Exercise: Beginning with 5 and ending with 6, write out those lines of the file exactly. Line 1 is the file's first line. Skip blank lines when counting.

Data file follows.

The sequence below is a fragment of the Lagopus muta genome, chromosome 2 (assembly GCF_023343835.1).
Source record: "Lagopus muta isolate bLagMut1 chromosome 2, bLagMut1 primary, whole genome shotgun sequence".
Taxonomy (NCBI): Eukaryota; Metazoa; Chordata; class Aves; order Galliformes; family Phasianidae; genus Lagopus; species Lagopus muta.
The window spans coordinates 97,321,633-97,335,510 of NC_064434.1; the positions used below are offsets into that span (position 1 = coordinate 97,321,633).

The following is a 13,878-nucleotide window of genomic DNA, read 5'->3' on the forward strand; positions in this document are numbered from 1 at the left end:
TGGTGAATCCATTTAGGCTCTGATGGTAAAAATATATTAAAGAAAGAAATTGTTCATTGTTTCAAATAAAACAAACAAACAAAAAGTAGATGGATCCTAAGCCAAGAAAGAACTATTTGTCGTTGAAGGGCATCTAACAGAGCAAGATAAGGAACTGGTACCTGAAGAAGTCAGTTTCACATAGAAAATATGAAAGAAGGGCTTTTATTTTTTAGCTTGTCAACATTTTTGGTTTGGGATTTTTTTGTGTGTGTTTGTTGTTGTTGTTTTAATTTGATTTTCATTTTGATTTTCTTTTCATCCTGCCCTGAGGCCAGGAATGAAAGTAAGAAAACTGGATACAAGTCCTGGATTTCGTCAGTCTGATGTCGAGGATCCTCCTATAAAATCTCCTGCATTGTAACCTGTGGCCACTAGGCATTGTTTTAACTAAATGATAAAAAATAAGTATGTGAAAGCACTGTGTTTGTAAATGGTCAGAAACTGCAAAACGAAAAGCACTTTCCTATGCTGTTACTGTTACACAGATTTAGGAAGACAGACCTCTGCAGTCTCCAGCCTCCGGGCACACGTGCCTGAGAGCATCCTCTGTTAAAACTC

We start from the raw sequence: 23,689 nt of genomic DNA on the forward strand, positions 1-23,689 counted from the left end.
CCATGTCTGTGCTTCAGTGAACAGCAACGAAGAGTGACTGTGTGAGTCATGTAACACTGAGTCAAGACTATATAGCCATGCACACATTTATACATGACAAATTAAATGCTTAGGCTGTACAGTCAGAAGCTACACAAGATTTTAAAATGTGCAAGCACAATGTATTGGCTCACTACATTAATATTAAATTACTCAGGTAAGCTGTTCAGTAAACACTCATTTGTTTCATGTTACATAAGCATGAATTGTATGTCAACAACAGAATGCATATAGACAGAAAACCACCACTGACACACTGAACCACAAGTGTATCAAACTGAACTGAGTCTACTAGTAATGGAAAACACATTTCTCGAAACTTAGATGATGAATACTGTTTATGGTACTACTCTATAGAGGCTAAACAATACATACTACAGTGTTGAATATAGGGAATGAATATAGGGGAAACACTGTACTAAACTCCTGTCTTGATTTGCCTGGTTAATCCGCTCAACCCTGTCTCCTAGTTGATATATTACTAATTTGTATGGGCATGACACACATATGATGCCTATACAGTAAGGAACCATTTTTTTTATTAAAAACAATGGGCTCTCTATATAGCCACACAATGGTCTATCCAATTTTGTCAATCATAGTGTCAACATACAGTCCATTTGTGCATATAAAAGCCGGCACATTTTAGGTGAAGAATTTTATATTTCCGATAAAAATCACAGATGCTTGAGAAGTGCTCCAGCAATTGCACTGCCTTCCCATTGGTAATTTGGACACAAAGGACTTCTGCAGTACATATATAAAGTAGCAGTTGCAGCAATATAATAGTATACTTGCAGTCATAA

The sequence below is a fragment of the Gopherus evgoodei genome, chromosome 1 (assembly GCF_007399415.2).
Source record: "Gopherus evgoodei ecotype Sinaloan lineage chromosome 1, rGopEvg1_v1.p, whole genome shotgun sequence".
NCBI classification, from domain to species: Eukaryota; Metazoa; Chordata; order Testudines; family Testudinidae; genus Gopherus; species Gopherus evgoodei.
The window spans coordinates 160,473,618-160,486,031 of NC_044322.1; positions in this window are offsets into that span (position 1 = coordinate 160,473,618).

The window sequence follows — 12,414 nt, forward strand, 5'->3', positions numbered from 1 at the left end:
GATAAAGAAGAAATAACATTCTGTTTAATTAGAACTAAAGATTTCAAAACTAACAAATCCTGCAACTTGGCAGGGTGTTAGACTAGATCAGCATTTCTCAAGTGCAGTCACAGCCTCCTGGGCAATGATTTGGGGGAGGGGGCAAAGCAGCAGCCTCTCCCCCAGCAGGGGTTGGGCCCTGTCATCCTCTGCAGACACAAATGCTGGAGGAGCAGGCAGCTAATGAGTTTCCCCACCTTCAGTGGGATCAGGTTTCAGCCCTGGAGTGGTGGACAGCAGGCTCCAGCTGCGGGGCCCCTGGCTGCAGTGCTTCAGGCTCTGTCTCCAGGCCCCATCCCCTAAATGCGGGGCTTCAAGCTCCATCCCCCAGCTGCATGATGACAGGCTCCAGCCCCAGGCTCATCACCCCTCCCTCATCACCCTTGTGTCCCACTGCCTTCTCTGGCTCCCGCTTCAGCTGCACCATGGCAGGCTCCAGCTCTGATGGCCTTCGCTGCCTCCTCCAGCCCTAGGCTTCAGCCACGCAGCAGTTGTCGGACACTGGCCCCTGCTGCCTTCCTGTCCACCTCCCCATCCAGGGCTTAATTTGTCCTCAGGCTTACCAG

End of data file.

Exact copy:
The following is a 13,878-nucleotide window of genomic DNA, read 5'->3' on the forward strand; positions in this document are numbered from 1 at the left end:
TGGTGAATCCATTTAGGCTCTGATGGTAAAAATATATTAAAGAAAGAAATTGTTCATTGTTTCAAATAAAACAAACAAACAAAAAGTAGATGGATCCTAAGCCAAGAAAGAACTATTTGTCGTTGAAGGGCATCTAACAGAGCAAGATAAGGAACTGGTACCTGAAGAAGTCAGTTTCACATAGAAAATATGAAAGAAGGGCTTTTATTTTTTAGCTTGTCAACATTTTTGGTTTGGGATTTTTTTGTGTGTGTTTGTTGTTGTTGTTTTAATTTGATTTTCATTTTGATTTTCTTTTCATCCTGCCCTGAGGCCAGGAATGAAAGTAAGAAAACTGGATACAAGTCCTGGATTTCGTCAGTCTGATGTCGAGGATCCTCCTATAAAATCTCCTGCATTGTAACCTGTGGCCACTAGGCATTGTTTTAACTAAATGATAAAAAATAAGTATGTGAAAGCACTGTGTTTGTAAATGGTCAGAAACTGCAAAACGAAAAGCACTTTCCTATGCTGTTACTGTTACACAGATTTAGGAAGACAGACCTCTGCAGTCTCCAGCCTCCGGGCACACGTGCCTGAGAGCATCCTCTGTTAAAACTC